In the Garden:
Little girls love making dolls out of hollyhocks. Use a flower for the skirt, use a bud to top the skirt with a head (attach with a toothpick) and put another flower on the head to serve as a bonnet.
Hollyhocks - A Summer Favorite
I don't think any other plant is more closely associated with old fashioned gardens than hollyhocks, which is just fine with me. I love quaint cottage gardens! But hollyhocks are just as much at home in contemporary gardens. At 5-6 feet tall, they can be used as a nice background plant in a sunny flower bed, or along a fence or wall, which is where I think they look best.
Annual, Biennial or Perennial?
The older varieties of hollyhocks are short-lived perennials, usually treated as biennials. The first year flowering is meager, but during the second year they come into their glory, flowering all summer long. Although established plants may live and flower for several years, they rarely flower as freely as new plants started from seed. Hollyhocks are self-sowing. Once they are established, this characteristic keeps them blooming like new each year. Cutting back the old flower spikes when the flowers are spent will encourage your hollyhocks to send up new flowering stems. This helps renew the plants and usually keeps them healthier and more disease-free.
You can sow hollyhock seeds outdoors in August or September and they will germinate and produce flowering plants in the spring, or you can start seeds indoors during the winter months to transplant them outdoors in the spring. These plants will bloom the following summer. Fresh seeds will germinate in 2-3 weeks when kept at 60 degrees F.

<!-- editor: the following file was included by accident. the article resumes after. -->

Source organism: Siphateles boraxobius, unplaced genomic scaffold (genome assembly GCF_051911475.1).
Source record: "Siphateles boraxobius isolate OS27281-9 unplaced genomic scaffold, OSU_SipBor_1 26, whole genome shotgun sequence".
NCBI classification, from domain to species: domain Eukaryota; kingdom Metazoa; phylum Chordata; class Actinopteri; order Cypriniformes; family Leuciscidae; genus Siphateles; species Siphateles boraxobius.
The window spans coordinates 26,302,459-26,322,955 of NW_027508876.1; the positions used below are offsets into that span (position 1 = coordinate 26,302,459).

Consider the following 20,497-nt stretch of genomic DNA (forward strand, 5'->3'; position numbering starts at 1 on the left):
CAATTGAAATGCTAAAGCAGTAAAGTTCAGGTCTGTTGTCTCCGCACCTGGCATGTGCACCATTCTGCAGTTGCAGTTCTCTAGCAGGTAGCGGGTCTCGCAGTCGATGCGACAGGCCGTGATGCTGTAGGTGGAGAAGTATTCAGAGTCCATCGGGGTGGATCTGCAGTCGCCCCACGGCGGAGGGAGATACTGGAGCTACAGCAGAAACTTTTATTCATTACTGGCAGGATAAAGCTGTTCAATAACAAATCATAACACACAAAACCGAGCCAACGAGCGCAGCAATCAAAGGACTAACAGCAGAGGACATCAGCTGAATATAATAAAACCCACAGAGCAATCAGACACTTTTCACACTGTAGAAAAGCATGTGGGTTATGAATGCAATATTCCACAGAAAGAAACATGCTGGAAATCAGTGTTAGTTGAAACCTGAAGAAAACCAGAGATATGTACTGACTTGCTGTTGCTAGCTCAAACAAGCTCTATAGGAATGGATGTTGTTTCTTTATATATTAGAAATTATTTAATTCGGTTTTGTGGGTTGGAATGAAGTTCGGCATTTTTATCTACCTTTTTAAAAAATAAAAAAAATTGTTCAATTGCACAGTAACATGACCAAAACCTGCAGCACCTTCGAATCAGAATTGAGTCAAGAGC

Hollyhocks do best in full sun, in moist but well drained garden beds. They appreciate fertilizer in early spring and will respond with vigorous new growth.
Hollyhocks are tough plants, but they do have some insect and disease problems. Rust is the most common disease and appears on the undersides of lower leaves as lemon-yellow to orange pustules that darken with age. The top of the leaf usually shows bright yellow to orange spots with reddish centers. These spots may quickly come together and destroy large portions of the leaf.
Good sanitation can control rust. Pick off any rust infected leaves as soon as you recognize the pustules. As soon as flowering is over, infected plants should be cut back to the soil line. Be sure to remove all infected leaves and stalks from the garden and either bury them in an unused part of the garden or place them in the hot center of a working compost pile. The heat should destroy the pathogens.
Hollyhock problems usually cause the older leaves to look lousy, but the flowers still look good. Options can also include planting hollyhocks far enough away so you don't see the leaves, or planting something in front of the hollyhocks to hide the leaves.
Variety is the Spice of Life
Single-flowered hollyhocks are often sold as 'Old-Fashioned Mix" or 'Barnyard Mix' seed packets. Sometimes single colors are offered, but after a few years you will find your reseeded plants will be a variety of colors.
'Indian Spring' is a single variety that will bloom the first year if started indoors. 'Happy Lights' is a hybrid variety with single flowers about three inches across. This one is rust-resistant and will bloom the first year if started inside. 'Creme de Cassis' has single and semi-double flowers of rich plum-red in the center that shades to pink on the edges. 'Summer Carnival' has semi-double to double blooms in a variety of colors and will bloom the first year if started indoors. 'Peaches and Dreams' has lovely, huge double flowers in a blend of yellow, peach and pink. 'Queeny Purple' is a dwarf hollyhock with huge flowers of rich purple.
Newer strains of hollyhocks have fringed, ruffled or doubled petals. A bonus is that they are more disease-resistant than the old-fashioned varieties.
I hope you have a sunny spot in which to plant hollyhocks. You'll love them!
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